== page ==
There are plen­ty of hor­ror movies and thrillers out there about seri­al killers. However, there are not a lot of dra­mas about seri­al killers — and even less that tack­le the seri­al killer con­cept as a com­ing-of-age tale. The Boy is one of the rare films that takes this path, offer­ing an odd mix­ture of creepy char­ac­ter study and com­ing-of-age dra­ma that chal­lenges the audi­ence with its refusal to cater to them as it makes its way towards an inevitably grim end­ing.

Boy2015-bluThe Boy was adapt­ed from a chap­ter of a big­ger nov­el called Miss Corpus by the book’s author Clay McLeod Chapman in col­lab­o­ra­tion with direc­tor Craig William Macneill. The film’s focus is Ted (Jared Breeze), a young kid grow­ing up in a seclud­ed, fre­quent­ly-emp­ty motel with his depressed, alco­holic father John (David Morse). Ted is pre­co­cious and cute… but he’s also a bud­ding sociopath. A trap he sets for some ani­mals acci­den­tal­ly caus­es a car crash for a drifter named William (Rainn Wilson), who ends up at the motel. The wary inter­ac­tion between the two, cou­pled with his dad’s decline, grad­u­al­ly inspires Ted to take out his frus­tra­tions on the world in a dead­ly way.

On one hand, The Boy is an intrigu­ing alter­na­tive to the usu­al seri­al killer or psy­cho kid film. The script takes a slow-burn approach, start­ing as a char­ac­ter study and gen­tly build­ing up the vio­lent con­flict. Most of the blood­shed occurs off-screen or is han­dled in an oblique way that plays up the psy­cho­log­i­cal ele­ment of the scene rather than the vis­cer­al con­tent. The sto­ry is also more inter­est­ed in chart­ing Ted’Boy2015-02s devel­op­ment from kid with prob­lems to stone-cold sociopath rather than deal­ing in cheap thrills or grue­some mur­der set­pieces.

On the oth­er hand, the film’s refusal to meet the audi­ence halfway at any lev­el means that it will alien­ate a lot of its mem­bers. The artis­tic free­dom that the film­mak­ers had unfor­tu­nate­ly gives way to self-indul­gence: at near­ly two hours, the film’s pace is too slow and laden with a num­ber of atmos­pher­ic moments that could have eas­i­ly been clipped to improve the film’s some­times dis­joint­ed flow. The Boy also stum­bles a bit in its final act when it decides to play up the hor­ror com­po­nent of its premise: a group of clichéd, mean-spirit­ed teens that play an impor­tant role in the finale clash with the tone of what has come before, feel­ing like they wan­dered in from some ‘80s slash­er flick.Boy2015-03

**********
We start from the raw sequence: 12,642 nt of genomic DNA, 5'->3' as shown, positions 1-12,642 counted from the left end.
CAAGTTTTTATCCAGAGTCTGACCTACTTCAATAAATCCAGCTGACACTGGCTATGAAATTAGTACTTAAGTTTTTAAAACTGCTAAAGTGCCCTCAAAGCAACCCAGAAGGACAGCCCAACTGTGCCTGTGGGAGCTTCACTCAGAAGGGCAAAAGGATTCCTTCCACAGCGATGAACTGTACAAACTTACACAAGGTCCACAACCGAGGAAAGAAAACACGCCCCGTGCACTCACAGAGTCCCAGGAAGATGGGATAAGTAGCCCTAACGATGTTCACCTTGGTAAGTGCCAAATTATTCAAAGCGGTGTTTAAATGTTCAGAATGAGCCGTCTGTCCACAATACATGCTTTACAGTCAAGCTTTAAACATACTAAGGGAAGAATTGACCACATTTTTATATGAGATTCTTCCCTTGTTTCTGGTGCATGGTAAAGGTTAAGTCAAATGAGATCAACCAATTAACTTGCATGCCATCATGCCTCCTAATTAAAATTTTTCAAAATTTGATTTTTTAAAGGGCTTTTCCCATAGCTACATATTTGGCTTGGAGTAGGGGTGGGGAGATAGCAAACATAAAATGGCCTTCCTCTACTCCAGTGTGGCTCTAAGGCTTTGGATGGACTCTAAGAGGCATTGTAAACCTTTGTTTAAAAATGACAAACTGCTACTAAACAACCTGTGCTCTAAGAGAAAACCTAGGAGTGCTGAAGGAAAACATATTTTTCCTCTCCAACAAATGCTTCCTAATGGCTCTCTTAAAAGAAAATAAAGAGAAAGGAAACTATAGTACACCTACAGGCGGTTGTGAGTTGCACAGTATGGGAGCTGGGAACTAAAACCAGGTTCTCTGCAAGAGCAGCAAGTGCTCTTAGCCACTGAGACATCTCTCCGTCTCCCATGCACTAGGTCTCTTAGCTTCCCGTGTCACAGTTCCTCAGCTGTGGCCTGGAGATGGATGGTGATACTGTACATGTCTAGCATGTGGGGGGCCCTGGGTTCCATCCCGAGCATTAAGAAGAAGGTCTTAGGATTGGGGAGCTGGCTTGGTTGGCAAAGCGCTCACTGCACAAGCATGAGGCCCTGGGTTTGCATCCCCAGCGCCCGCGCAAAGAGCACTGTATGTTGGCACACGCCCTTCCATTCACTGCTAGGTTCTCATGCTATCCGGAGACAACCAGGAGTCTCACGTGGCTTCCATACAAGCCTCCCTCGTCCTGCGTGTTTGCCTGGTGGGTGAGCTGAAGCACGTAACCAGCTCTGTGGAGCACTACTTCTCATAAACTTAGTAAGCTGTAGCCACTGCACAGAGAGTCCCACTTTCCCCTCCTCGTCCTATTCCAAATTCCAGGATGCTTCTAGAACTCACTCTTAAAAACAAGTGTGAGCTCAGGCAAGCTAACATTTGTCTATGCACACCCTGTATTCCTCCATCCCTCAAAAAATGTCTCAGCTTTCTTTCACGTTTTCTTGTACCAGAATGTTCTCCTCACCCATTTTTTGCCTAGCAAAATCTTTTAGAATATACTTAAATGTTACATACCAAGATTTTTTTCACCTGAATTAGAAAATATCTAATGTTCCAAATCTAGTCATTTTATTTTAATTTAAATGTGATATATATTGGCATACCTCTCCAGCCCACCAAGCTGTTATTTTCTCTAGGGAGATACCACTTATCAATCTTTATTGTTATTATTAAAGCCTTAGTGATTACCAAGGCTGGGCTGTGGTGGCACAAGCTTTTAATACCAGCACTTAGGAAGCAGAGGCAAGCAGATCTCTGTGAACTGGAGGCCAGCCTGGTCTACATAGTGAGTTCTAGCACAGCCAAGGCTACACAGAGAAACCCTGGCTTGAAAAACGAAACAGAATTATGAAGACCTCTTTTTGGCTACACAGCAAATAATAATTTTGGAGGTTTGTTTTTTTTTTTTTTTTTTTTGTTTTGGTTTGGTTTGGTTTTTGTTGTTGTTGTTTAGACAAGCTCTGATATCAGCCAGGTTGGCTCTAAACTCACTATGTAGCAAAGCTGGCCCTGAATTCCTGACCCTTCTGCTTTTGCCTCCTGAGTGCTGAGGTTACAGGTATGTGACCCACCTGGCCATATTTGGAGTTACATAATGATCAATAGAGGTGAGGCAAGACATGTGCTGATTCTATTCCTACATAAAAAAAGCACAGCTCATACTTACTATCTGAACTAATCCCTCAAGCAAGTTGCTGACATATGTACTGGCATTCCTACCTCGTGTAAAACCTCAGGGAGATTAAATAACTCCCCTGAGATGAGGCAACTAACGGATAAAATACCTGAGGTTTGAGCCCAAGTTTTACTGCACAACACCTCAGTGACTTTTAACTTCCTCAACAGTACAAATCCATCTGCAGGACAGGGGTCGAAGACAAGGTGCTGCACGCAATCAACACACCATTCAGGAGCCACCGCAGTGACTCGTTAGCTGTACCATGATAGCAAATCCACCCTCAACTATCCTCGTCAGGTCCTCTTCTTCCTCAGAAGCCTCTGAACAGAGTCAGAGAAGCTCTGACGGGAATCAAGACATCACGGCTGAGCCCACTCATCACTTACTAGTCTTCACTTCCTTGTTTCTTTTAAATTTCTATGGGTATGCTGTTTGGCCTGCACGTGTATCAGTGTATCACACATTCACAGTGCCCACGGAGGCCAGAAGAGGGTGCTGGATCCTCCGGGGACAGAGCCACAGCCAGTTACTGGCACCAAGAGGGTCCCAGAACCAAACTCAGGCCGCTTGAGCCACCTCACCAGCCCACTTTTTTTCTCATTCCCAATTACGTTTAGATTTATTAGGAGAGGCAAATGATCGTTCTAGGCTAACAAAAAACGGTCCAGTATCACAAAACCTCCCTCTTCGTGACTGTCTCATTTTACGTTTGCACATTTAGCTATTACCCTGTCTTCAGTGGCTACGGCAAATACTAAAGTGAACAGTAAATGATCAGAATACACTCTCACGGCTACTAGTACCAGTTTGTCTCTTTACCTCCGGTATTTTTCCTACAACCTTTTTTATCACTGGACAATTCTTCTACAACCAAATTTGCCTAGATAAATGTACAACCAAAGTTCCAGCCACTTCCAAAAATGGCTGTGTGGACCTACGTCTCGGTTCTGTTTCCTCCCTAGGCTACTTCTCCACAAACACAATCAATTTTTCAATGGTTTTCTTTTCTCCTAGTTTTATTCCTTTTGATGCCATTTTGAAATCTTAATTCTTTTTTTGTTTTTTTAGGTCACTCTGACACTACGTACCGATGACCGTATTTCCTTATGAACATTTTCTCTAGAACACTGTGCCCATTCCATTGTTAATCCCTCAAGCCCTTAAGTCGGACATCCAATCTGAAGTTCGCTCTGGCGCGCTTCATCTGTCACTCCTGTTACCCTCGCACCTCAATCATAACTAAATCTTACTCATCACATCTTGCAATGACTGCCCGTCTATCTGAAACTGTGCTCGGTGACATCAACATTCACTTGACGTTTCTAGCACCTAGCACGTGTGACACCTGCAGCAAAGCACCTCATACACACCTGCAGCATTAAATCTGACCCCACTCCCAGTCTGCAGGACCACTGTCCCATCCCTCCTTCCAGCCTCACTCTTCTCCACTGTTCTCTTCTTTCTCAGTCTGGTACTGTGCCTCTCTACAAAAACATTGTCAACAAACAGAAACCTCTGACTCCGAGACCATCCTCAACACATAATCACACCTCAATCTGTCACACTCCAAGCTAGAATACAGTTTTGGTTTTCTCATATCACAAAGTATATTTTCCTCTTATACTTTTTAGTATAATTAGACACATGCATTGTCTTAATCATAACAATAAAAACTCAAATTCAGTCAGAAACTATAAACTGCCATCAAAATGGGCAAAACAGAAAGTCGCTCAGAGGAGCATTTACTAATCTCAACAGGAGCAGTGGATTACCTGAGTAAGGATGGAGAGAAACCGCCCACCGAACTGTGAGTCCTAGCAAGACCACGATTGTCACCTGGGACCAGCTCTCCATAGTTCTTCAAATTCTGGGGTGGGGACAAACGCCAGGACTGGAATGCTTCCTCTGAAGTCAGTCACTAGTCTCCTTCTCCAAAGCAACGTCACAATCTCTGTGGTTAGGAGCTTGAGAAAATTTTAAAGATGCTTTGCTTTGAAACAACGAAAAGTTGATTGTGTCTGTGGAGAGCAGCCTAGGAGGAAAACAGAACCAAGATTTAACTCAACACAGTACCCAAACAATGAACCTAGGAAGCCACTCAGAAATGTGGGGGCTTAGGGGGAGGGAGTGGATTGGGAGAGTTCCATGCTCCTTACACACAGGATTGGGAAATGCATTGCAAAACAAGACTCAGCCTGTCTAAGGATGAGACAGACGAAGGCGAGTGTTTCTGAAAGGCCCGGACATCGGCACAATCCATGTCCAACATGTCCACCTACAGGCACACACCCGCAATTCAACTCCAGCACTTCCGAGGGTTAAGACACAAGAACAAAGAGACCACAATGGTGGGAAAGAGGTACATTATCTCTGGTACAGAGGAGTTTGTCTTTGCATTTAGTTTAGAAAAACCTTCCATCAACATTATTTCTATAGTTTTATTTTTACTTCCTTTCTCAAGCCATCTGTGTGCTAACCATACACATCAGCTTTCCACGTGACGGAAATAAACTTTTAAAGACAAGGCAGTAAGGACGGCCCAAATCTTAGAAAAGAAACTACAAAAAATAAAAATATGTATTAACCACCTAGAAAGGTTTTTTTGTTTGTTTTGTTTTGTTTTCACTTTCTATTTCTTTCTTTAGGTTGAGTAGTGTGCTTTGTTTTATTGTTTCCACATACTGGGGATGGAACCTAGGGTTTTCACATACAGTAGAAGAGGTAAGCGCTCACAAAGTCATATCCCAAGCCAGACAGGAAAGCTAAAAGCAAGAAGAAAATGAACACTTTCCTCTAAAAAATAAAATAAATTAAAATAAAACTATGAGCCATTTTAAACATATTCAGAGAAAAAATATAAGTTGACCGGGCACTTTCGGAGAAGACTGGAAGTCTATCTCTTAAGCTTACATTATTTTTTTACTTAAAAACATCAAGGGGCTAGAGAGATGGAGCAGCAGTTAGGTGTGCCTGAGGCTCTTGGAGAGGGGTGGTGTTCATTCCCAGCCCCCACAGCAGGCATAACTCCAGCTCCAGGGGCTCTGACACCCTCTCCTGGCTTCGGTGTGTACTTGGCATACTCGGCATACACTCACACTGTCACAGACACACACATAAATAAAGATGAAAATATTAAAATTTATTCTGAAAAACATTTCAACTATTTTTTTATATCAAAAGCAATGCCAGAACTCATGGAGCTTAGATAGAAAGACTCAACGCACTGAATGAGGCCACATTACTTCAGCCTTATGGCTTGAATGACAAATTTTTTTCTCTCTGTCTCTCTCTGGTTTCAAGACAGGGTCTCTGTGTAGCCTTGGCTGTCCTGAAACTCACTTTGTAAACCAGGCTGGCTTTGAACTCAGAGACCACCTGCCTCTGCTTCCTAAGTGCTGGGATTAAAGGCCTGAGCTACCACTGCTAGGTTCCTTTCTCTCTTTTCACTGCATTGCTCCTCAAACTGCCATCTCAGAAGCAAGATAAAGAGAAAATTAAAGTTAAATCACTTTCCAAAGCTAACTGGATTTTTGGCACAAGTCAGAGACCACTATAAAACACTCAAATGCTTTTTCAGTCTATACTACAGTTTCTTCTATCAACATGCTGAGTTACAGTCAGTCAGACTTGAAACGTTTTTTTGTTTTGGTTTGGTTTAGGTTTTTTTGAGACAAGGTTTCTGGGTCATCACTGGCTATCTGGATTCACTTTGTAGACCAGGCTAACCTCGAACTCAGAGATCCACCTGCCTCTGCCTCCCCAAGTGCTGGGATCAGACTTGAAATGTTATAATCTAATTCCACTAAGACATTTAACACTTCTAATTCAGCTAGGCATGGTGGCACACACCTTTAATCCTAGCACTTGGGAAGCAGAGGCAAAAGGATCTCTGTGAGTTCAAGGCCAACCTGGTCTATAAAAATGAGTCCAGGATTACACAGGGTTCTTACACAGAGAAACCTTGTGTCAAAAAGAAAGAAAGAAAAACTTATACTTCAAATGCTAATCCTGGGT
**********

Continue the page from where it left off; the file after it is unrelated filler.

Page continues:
Thus, The Boy has some vis­i­ble flaws that can’t be denied. However, it does have some rewards for the patient view­er. The lead per­for­mances are con­sis­tent­ly excel­lent: Breeze is nice­ly under­stat­ed in a dif­fi­cult role for a young actor, the under­rat­ed Morse brings a sym­pa­thet­ic depth to a famil­iar arche­type and Wilson is excel­lent in a cast-again­st-type role as the moody, secre­tive lon­er who forms a wary friend­ship with Ted. Macneill does a great job of cre­at­ing an arid, iso­lat­ed atmos­phere for the char­ac­ters to work in, with Noah Greenberg’s styl­ish­ly grit­ty pho­tog­ra­phy play­ing a big role real­iz­ing that effect.

Boy2015-01Simply put, The Boy is an exper­i­men­tal redux of famil­iar hor­ror and psy­cho-thriller con­ceits that inter­mit­tent­ly works. The lev­el of inter­est it holds for a view­er will depend on their patience for the kind of will­ful exper­i­men­ta­tion with gen­re expec­ta­tions that it takes on.

Blu-Ray Notes: Scream Factory recent­ly released this title on blu-ray. The trans­fer makes the most of the film’s sun-baked visu­als, giv­ing them a nice clar­i­ty while pre­serv­ing the earthy col­or scheme. The 5.1 sur­round stereo mix is loss­less and sub­tle in its exe­cu­tion but deliv­ers a clear blend of ele­ments. Extras con­sist of a trail­er and a 15-min­ute, EPK-style “mak­ing of” piece that has the cast and crew (includ­ing co-pro­duc­er Elijah Wood) explain­ing the film’s off­beat approach to hor­ror and psy­cho-thriller ele­ments.